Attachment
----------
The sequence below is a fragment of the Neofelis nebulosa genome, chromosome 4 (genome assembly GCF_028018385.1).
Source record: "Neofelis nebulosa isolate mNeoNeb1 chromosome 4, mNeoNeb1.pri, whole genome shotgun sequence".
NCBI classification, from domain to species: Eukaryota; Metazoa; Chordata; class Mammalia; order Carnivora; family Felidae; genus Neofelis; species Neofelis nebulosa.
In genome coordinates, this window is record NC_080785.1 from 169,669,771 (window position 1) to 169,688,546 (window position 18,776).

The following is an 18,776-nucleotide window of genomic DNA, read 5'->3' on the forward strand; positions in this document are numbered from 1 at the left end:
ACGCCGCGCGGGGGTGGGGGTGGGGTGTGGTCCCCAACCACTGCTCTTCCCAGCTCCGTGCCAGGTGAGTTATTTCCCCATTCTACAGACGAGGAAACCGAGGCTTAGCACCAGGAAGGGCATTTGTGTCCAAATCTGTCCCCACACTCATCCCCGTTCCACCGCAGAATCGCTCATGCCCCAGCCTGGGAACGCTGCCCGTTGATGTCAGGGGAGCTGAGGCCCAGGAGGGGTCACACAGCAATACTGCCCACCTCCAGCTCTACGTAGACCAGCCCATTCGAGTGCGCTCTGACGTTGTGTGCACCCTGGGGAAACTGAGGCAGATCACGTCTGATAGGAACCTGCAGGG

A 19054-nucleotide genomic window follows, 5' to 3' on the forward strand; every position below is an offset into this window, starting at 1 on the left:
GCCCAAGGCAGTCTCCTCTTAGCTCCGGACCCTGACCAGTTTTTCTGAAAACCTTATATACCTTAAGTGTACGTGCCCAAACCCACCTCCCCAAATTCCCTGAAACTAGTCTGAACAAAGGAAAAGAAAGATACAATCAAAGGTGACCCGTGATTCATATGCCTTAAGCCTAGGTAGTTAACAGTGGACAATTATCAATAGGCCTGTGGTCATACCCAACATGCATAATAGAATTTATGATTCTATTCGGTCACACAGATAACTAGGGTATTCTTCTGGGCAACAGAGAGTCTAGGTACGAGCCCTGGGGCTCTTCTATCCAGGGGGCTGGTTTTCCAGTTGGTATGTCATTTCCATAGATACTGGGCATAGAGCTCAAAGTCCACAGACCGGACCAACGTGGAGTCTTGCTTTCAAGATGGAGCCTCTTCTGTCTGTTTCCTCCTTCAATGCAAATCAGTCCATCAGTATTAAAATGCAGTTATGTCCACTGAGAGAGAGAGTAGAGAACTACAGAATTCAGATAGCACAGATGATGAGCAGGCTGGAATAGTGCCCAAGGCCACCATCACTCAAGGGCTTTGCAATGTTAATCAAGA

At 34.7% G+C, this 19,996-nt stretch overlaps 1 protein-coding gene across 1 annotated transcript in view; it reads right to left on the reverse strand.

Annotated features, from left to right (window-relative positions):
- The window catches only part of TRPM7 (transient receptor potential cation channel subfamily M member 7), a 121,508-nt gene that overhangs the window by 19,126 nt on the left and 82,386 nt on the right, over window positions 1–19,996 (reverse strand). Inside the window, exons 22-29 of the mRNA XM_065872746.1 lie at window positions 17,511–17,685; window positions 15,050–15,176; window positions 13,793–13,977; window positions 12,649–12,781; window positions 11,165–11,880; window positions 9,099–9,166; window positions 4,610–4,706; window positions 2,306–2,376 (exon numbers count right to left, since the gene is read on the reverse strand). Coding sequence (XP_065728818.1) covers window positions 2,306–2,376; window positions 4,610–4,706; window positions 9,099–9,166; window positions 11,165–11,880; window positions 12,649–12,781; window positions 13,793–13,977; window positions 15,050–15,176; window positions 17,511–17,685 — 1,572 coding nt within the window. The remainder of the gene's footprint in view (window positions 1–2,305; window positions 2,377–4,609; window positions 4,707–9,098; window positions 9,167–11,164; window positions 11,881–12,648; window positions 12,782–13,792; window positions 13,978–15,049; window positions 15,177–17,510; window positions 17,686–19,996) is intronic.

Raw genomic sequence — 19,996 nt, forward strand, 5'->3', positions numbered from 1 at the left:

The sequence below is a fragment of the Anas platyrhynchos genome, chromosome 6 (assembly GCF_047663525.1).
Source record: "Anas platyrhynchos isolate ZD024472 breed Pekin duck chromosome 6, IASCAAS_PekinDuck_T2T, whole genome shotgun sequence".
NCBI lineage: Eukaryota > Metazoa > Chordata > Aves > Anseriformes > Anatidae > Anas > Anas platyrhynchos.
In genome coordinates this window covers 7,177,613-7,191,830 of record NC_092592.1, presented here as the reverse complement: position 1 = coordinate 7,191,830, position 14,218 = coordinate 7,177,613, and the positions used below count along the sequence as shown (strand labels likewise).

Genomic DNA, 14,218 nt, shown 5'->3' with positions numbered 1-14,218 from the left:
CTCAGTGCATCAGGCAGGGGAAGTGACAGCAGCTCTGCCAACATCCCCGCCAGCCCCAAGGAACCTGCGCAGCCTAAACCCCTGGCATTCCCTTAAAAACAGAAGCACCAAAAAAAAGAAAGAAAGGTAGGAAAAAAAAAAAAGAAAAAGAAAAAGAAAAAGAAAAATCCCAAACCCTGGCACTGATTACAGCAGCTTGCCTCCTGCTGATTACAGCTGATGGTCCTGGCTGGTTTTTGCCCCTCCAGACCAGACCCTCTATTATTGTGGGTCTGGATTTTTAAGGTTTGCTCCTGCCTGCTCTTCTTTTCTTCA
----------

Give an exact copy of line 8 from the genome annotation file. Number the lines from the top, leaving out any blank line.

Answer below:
GCCCAAGGCAGTCTCCTCTTAGCTCCGGACCCTGACCAGTTTTTCTGAAAACCTTATATACCTTAAGTGTACGTGCCCAAACCCACCTCCCCAAATTCCCTGAAACTAGTCTGAACAAAGGAAAAGAAAGATACAATCAAAGGTGACCCGTGATTCATATGCCTTAAGCCTAGGTAGTTAACAGTGGACAATTATCAATAGGCCTGTGGTCATACCCAACATGCATAATAGAATTTATGATTCTATTCGGTCACACAGATAACTAGGGTATTCTTCTGGGCAACAGAGAGTCTAGGTACGAGCCCTGGGGCTCTTCTATCCAGGGGGCTGGTTTTCCAGTTGGTATGTCATTTCCATAGATACTGGGCATAGAGCTCAAAGTCCACAGACCGGACCAACGTGGAGTCTTGCTTTCAAGATGGAGCCTCTTCTGTCTGTTTCCTCCTTCAATGCAAATCAGTCCATCAGTATTAAAATGCAGTTATGTCCACTGAGAGAGAGAGTAGAGAACTACAGAATTCAGATAGCACAGATGATGAGCAGGCTGGAATAGTGCCCAAGGCCACCATCACTCAAGGGCTTTGCAATGTTAATCAAGA